The Gates of Edam are swinging closed here at WMMCM after a long and arduous journey through all that the Apocalypse has to offer for your listening pleasure. Beyond the river Styx the ferryman must be smiling at least slightly as we have made it clear we will trouble him no more so he can go back to his private skate party with Leo Sayer and Richard Simmons.
To keep in the spirit of the event I do need to make a quick faint back towards the river with one final entry into the Gates of Edam. There is one man who spent his entire career challenging convention in every way imaginable musically, vocally and stylistically. (As well as a few ways nobody could have possibly come up with.)
That man can only be…
Yes, the one and only Klaus Nomi who was so different from anything else that has ever happened musically, that rules weren’t even considered.
Nomi’s personae is a bizarre mixture of David Bowie’s “Ziggy Stardust” combined with something that escaped from Fritz Lang’s “Metropolis” and is equally theatrical. At first glance, or certainly first listen, it’s very easy to brush Nomi off as a joke. That however would be a mistake.
Now Klaus Nomi is certainly not for everyone or even most people but I’ve always enjoyed the total commitment in what Nomi was doing.
“Total Eclipse” is not really what you would expect from a guy that looks like Klaus did. Then again I can’t really imagine what a person would expect when getting that first view of Klaus. But as you can see from the video, for all his outrageous looks and strange costumes, Nomi was a serious artist. Look at the back-up band, they’re quite serious about providing Klaus with some solid musicianship.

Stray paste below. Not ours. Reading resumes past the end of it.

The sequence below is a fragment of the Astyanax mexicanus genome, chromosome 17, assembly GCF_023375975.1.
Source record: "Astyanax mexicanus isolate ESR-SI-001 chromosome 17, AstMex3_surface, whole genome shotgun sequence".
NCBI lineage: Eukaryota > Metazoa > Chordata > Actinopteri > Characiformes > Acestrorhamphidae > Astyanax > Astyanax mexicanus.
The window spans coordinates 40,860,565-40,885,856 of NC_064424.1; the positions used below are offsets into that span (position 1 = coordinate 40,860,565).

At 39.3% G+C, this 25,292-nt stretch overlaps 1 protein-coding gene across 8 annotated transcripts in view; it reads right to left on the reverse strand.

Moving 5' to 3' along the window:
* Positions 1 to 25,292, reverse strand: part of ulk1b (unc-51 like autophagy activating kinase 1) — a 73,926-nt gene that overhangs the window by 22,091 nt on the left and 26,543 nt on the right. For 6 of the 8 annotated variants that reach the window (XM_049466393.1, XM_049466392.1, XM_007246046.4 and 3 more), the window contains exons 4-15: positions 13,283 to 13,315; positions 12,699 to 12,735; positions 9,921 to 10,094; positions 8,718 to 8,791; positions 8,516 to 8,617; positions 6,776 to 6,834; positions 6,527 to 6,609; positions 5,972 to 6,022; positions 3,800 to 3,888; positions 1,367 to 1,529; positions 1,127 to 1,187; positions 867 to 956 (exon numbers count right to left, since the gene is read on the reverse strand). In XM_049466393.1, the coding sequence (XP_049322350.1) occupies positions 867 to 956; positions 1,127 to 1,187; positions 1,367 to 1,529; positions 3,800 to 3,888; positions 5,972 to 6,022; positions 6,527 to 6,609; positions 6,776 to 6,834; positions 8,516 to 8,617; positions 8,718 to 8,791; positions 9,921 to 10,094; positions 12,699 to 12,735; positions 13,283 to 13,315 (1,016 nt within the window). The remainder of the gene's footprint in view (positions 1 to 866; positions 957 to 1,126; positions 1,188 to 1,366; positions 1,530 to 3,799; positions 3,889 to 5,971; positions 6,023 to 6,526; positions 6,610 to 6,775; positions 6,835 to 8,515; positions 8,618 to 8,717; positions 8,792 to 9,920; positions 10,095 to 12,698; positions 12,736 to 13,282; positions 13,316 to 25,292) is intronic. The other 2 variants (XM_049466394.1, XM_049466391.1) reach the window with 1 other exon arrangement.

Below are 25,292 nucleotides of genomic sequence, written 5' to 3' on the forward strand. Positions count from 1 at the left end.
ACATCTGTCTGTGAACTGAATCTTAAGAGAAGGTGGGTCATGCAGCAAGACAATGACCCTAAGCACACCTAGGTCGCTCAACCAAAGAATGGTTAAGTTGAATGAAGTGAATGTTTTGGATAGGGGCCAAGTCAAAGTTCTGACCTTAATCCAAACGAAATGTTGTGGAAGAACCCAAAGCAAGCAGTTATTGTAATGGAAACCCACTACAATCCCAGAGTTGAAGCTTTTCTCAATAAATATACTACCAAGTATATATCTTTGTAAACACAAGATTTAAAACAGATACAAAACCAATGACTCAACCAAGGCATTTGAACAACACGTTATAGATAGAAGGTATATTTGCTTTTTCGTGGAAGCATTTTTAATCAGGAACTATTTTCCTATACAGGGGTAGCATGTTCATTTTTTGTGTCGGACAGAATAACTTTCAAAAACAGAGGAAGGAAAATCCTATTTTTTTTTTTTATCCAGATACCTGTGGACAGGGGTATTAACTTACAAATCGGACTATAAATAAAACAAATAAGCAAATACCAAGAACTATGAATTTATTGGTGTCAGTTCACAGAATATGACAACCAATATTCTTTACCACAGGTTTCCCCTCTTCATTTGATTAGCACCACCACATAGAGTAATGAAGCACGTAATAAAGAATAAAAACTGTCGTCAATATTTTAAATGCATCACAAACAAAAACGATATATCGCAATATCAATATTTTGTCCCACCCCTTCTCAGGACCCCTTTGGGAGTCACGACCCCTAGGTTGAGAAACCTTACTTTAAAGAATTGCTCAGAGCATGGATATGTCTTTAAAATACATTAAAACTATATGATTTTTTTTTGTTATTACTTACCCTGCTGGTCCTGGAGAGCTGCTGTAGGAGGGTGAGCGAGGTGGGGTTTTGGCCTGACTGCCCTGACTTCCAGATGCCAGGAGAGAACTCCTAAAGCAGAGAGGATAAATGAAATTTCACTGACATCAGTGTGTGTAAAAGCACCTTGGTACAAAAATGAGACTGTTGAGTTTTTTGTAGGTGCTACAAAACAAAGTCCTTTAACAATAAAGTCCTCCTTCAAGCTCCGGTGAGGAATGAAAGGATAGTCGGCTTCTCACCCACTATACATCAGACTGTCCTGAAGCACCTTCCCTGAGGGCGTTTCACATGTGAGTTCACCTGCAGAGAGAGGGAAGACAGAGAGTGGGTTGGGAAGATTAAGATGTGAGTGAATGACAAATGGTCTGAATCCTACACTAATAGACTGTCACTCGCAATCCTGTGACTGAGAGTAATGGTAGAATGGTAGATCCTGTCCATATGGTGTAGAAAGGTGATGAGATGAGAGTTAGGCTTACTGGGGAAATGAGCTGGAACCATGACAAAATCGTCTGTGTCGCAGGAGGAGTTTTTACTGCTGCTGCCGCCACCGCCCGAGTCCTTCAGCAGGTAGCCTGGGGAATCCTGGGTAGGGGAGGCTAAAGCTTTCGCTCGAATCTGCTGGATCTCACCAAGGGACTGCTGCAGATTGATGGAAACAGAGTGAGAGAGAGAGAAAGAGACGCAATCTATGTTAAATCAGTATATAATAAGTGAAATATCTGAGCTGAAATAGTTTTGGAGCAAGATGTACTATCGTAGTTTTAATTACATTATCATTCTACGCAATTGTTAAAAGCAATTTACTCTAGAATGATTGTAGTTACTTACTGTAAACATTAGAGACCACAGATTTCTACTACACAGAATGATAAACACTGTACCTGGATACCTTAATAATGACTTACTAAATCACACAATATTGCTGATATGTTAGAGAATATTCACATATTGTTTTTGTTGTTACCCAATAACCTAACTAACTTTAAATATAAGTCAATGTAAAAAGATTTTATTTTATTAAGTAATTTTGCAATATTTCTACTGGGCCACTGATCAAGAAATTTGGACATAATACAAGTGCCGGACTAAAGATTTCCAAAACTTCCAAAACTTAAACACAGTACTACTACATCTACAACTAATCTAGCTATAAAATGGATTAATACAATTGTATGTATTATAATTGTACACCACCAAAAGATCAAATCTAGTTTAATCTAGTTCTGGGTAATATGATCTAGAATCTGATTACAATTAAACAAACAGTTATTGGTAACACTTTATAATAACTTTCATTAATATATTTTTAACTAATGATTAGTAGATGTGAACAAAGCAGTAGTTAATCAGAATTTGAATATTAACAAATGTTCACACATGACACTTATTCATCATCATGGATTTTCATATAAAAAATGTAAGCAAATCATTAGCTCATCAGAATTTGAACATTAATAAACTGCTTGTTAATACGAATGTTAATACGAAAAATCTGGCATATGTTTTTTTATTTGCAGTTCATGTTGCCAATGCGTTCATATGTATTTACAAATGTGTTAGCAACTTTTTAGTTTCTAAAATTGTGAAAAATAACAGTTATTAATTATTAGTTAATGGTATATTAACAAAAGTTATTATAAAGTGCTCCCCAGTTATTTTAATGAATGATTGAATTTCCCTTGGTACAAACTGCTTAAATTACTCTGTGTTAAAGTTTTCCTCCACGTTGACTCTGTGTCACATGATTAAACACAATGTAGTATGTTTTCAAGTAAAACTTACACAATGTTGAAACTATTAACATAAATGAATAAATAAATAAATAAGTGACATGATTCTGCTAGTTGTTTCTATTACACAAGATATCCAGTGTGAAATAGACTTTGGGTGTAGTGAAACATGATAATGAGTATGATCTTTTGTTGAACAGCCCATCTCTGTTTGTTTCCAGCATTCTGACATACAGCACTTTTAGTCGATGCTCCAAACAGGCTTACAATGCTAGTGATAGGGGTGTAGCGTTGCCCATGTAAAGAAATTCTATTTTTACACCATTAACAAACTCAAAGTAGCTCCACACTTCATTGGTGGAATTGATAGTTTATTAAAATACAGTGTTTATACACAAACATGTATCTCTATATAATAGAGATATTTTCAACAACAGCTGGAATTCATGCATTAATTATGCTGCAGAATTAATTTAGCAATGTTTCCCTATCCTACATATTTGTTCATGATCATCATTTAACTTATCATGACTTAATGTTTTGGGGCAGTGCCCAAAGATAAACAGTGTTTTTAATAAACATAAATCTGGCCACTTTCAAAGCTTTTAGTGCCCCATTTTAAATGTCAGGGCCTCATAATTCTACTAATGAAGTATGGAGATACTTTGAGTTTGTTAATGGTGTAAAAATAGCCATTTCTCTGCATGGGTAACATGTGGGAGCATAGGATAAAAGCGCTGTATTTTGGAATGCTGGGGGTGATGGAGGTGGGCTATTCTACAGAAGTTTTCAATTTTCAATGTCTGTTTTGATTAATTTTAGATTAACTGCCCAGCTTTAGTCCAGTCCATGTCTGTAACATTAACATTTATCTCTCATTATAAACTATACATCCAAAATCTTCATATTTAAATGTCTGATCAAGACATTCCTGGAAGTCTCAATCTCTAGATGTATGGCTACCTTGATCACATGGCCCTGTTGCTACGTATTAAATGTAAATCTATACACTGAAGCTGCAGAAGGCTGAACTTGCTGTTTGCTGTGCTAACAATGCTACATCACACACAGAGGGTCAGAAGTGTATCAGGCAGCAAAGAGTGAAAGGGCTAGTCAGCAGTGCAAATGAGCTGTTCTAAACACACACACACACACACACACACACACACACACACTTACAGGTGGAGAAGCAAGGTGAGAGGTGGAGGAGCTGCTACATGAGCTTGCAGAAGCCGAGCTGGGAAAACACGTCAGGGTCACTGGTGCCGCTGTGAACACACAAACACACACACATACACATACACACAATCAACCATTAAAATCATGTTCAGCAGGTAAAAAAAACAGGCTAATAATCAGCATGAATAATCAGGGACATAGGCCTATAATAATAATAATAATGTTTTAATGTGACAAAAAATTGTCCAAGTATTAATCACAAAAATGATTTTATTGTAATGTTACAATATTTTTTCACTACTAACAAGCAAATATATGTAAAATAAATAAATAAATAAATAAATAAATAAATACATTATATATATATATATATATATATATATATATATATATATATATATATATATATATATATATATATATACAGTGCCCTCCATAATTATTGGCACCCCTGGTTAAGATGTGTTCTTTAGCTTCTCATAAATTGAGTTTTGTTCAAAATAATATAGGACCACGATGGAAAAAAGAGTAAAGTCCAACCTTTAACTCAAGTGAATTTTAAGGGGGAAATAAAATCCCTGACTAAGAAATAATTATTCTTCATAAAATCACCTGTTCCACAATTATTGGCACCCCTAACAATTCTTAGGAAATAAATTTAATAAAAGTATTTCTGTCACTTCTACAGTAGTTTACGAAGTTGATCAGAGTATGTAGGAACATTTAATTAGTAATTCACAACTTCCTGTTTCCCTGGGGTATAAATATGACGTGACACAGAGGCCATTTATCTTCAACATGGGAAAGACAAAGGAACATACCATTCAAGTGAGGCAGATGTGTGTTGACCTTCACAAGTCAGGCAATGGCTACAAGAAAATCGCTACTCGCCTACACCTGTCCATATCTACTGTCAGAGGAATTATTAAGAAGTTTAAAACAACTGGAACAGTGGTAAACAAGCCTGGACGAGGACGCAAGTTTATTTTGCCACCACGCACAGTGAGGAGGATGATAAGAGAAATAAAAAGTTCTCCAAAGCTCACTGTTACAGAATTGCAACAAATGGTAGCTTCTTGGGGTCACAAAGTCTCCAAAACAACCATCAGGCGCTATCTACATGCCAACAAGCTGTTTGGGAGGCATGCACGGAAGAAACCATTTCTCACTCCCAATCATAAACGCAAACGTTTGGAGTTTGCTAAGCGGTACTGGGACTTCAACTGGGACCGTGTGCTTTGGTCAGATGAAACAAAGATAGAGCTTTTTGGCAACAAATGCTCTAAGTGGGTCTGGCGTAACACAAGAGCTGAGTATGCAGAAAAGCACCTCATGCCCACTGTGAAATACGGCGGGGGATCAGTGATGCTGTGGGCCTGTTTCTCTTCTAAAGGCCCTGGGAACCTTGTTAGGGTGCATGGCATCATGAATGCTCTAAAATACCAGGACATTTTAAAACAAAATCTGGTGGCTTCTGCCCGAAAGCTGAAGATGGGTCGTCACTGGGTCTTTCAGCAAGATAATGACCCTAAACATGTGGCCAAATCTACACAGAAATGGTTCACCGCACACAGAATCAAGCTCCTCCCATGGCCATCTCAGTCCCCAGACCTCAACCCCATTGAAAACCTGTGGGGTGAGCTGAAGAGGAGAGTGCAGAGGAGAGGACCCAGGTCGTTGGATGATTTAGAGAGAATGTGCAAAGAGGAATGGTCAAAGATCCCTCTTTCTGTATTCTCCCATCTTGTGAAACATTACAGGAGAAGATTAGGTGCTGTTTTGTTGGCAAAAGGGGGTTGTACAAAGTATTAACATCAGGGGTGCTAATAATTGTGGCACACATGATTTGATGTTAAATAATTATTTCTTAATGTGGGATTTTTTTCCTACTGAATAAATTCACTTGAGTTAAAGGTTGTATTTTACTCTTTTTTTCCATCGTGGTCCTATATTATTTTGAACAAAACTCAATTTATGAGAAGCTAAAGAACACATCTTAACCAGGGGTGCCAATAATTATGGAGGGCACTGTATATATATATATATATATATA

“Big shots argue about what they’ve got making the planet so hot, hot as a holocaust.
Blow up, everything’s gonna go up even if you don’t show up in your Chemise Lacoste.”
Vocally? Well yes, vocally Klaus was a bit different. How could he not be? He was Klaus Nomi after all. With his low tenor German accented voice he actually can be a bit much to understand. That’s part of the fun with Nomi. Then – if you’ve never experienced Klaus Nomi before – he really hits you with his high contralto like upper range which mysteriously looses most of it’s German accent.
“Total eclipse, it’s a total eclipse, it’s a total eclipse of the sun.
Can’t come to grips with the total eclipse Just a slip of the lips and you’re done.”
In Nomi’s “Total Eclipse” it seems that it’s not really an eclipse in the proper sense. It’s more like the warm glow of a nearby nuclear explosion. You may as well dance and have a good time before “turning in to French fries.”
Delivered with an intense seriousness while looking like… Well, Klaus Nomi, (I don’t think there really are proper words to descibe him,) it’s actually a lot more powerful and even more fun then you might have imagined.
Klaus Nomi was one of a kind indeed. But never a joke.